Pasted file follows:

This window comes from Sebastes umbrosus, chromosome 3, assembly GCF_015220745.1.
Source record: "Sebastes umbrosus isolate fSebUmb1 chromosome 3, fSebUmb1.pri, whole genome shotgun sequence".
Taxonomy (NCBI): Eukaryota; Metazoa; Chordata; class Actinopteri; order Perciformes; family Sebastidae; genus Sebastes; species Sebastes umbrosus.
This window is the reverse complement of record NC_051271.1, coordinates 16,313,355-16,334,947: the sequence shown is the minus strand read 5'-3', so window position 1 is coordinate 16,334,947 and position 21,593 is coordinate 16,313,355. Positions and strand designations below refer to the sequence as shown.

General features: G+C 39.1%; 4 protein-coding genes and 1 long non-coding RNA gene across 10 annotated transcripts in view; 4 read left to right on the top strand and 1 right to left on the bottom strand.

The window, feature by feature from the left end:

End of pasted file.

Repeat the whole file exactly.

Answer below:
This window comes from Sebastes umbrosus, chromosome 3, assembly GCF_015220745.1.
Source record: "Sebastes umbrosus isolate fSebUmb1 chromosome 3, fSebUmb1.pri, whole genome shotgun sequence".
Taxonomy (NCBI): Eukaryota; Metazoa; Chordata; class Actinopteri; order Perciformes; family Sebastidae; genus Sebastes; species Sebastes umbrosus.
This window is the reverse complement of record NC_051271.1, coordinates 16,313,355-16,334,947: the sequence shown is the minus strand read 5'-3', so window position 1 is coordinate 16,334,947 and position 21,593 is coordinate 16,313,355. Positions and strand designations below refer to the sequence as shown.

General features: G+C 39.1%; 4 protein-coding genes and 1 long non-coding RNA gene across 10 annotated transcripts in view; 4 read left to right on the top strand and 1 right to left on the bottom strand.

The window, feature by feature from the left end: